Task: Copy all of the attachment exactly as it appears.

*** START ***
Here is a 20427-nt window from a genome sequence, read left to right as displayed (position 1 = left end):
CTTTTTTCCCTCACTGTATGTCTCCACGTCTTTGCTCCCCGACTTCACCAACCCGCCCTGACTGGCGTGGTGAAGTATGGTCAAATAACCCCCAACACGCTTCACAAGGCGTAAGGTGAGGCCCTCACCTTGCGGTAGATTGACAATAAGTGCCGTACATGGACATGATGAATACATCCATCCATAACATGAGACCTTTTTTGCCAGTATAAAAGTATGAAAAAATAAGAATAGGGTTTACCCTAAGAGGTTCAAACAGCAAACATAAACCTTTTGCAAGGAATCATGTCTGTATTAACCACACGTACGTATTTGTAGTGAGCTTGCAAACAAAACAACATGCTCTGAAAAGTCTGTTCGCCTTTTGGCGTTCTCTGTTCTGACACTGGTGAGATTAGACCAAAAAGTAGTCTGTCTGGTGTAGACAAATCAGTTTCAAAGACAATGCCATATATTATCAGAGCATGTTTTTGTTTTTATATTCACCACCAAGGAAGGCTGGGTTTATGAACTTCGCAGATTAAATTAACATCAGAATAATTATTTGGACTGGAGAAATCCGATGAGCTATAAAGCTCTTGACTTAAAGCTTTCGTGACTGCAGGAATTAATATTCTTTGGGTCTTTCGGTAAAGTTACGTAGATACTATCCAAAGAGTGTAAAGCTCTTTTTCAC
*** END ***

Here is a 20427-nt window from a genome sequence, read left to right as displayed (position 1 = left end):
CTTTTTTCCCTCACTGTATGTCTCCACGTCTTTGCTCCCCGACTTCACCAACCCGCCCTGACTGGCGTGGTGAAGTATGGTCAAATAACCCCCAACACGCTTCACAAGGCGTAAGGTGAGGCCCTCACCTTGCGGTAGATTGACAATAAGTGCCGTACATGGACATGATGAATACATCCATCCATAACATGAGACCTTTTTTGCCAGTATAAAAGTATGAAAAAATAAGAATAGGGTTTACCCTAAGAGGTTCAAACAGCAAACATAAACCTTTTGCAAGGAATCATGTCTGTATTAACCACACGTACGTATTTGTAGTGAGCTTGCAAACAAAACAACATGCTCTGAAAAGTCTGTTCGCCTTTTGGCGTTCTCTGTTCTGACACTGGTGAGATTAGACCAAAAAGTAGTCTGTCTGGTGTAGACAAATCAGTTTCAAAGACAATGCCATATATTATCAGAGCATGTTTTTGTTTTTATATTCACCACCAAGGAAGGCTGGGTTTATGAACTTCGCAGATTAAATTAACATCAGAATAATTATTTGGACTGGAGAAATCCGATGAGCTATAAAGCTCTTGACTTAAAGCTTTCGTGACTGCAGGAATTAATATTCTTTGGGTCTTTCGGTAAAGTTACGTAGATACTATCCAAAGAGTGTAAAGCTCTTTTTCAC